Our two day format uses lecture, interactive exercises and case studies to cover the following ten topics:
I Understanding the Forces Shaping the Eco-system
This section of the distribution-selling course will define the forces and trends shaping the modern eco-system. These forces include electrification of buying, the shift in power to customers, the criteria buyers use to demand direct or indirect involvement in their buying center work, the different distribution organizations that are emerging along with their economics and strategy choices, and the decisions manufacturers must make in developing and evolving channel structures. The internal organizational implications of distribution strategies will also be discussed.
II Defining the win-win-win scenario
This section of the distribution course will discuss what customers seek from distributor-manufacture relationships, what distributors define as success and set as goals, as well as success from the perspective of the manufacturer. In this section a three way value model (customer-distributor-manufacturer) will be developed.
III Evolution of the buying center
Building on the first section’s discussion of the new forces shifting power to the customer, this section discusses the implications for each members of the multi-organization marketing system.
IV Different distributor strategies
This section will define the different forms of distribution and manufacturer reps that are available for a manufacturer to choose partners from. Differences between the goals and strategies of various forms of distribution and the goals and strategies of the manufacturers are also discussed. This section features the Manna case on the economics of distribution.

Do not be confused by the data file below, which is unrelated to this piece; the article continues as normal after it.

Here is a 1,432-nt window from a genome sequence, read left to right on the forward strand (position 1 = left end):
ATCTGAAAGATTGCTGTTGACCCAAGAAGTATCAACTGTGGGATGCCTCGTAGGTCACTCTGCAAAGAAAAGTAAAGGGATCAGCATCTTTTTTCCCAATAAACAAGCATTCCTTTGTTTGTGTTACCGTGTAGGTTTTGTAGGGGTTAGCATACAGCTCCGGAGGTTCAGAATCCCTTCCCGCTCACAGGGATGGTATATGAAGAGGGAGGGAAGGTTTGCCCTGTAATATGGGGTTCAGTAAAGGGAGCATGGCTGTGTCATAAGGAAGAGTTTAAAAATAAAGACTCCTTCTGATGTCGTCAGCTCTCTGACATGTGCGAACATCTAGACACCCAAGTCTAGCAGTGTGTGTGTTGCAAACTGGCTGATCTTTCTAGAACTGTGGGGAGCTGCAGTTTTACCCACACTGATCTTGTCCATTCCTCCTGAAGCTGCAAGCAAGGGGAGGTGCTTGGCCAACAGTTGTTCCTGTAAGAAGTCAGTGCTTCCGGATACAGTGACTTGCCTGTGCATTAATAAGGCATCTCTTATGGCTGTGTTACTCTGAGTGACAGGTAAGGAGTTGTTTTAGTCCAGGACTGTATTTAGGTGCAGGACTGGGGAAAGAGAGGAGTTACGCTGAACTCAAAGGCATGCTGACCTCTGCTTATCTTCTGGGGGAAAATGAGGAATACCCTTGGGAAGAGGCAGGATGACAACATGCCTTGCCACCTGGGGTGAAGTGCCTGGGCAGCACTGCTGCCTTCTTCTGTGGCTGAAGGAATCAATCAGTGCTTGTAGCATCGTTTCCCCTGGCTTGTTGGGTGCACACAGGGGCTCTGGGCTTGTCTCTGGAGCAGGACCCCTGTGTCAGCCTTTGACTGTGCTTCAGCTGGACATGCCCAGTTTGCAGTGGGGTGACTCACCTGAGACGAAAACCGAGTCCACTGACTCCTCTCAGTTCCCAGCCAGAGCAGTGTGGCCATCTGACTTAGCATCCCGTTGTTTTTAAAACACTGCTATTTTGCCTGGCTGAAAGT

V Manufacturer’s strategic options
This section begins with an analysis of the pros and cons of direct selling versus working through distribution. The Precision Electronics case is used to illustrate the differences between Reps versus Distributors. And the conditions in which each type of distributor is most appropriate are presented and discussed.
VI Channel Conflict
Channel conflict is not only inevitable, it is unusually desirable—if you don’t have channel conflict, you are probably not optimizing your business. The Hassler & Howard case is used to illustrate channel conflict issues and how they can be managed.
VII Techniques for creative collaboration with distributors
The essence of selling in the B2B world today is having something to add to the customer’s buying center’s deliberations. This in turn requires identification of problems that you and the distributor have relevant expertise on as well as creative ways to view the problems and solve them. This section presents creative problem solving tools and how to work with distributors to apply them.
In your multi-organization marketing system, each player—customer, distributor, and your company—can have both common goals as well as conflicting goals. The job of negotiation is to arrive at a win-win-win outcome. The Ugli Orange case is used to illustrate how.
IX Internal organizational issues
One of the most important aspects of implementing the win-win-win solution is to lead your internal departments in modifying their typical practices to accommodate the specific needs of your multi-organizational marketing system. This section discusses common issues and strategies for addressing them.
X Working with distribution in the selling process
The selling task is quite different when working with distributors. This section covers the required special skills including:
- Buyer focus
- Creating and making joint presentations
- Developing a joint proposal
- Developing a sales plan
- Identifying and satisfying different types of reps
- Non-verbal communication skills
- Selling through and with manufacturers’ Reps